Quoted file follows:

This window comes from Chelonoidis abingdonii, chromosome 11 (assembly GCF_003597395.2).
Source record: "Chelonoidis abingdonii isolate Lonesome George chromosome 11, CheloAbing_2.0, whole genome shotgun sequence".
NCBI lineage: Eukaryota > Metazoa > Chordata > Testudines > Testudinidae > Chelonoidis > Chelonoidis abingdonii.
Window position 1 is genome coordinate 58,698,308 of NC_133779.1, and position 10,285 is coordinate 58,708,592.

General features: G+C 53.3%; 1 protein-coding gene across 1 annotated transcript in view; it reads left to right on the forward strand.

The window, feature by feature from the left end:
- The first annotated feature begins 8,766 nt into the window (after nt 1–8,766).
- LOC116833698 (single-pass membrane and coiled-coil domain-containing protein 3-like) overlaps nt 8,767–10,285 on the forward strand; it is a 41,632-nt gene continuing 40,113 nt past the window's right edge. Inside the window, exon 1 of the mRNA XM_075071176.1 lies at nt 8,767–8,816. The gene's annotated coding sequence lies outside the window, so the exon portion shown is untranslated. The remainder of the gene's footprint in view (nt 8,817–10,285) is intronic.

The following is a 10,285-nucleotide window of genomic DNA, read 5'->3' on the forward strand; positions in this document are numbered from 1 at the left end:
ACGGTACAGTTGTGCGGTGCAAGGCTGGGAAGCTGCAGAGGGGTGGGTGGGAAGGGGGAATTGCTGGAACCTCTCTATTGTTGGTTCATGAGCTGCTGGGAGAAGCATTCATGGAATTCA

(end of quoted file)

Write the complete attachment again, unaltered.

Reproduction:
This window comes from Chelonoidis abingdonii, chromosome 11 (assembly GCF_003597395.2).
Source record: "Chelonoidis abingdonii isolate Lonesome George chromosome 11, CheloAbing_2.0, whole genome shotgun sequence".
NCBI lineage: Eukaryota > Metazoa > Chordata > Testudines > Testudinidae > Chelonoidis > Chelonoidis abingdonii.
Window position 1 is genome coordinate 58,698,308 of NC_133779.1, and position 10,285 is coordinate 58,708,592.

General features: G+C 53.3%; 1 protein-coding gene across 1 annotated transcript in view; it reads left to right on the forward strand.

The window, feature by feature from the left end:
- The first annotated feature begins 8,766 nt into the window (after nt 1–8,766).
- LOC116833698 (single-pass membrane and coiled-coil domain-containing protein 3-like) overlaps nt 8,767–10,285 on the forward strand; it is a 41,632-nt gene continuing 40,113 nt past the window's right edge. Inside the window, exon 1 of the mRNA XM_075071176.1 lies at nt 8,767–8,816. The gene's annotated coding sequence lies outside the window, so the exon portion shown is untranslated. The remainder of the gene's footprint in view (nt 8,817–10,285) is intronic.

The following is a 10,285-nucleotide window of genomic DNA, read 5'->3' on the forward strand; positions in this document are numbered from 1 at the left end:
ACGGTACAGTTGTGCGGTGCAAGGCTGGGAAGCTGCAGAGGGGTGGGTGGGAAGGGGGAATTGCTGGAACCTCTCTATTGTTGGTTCATGAGCTGCTGGGAGAAGCATTCATGGAATTCA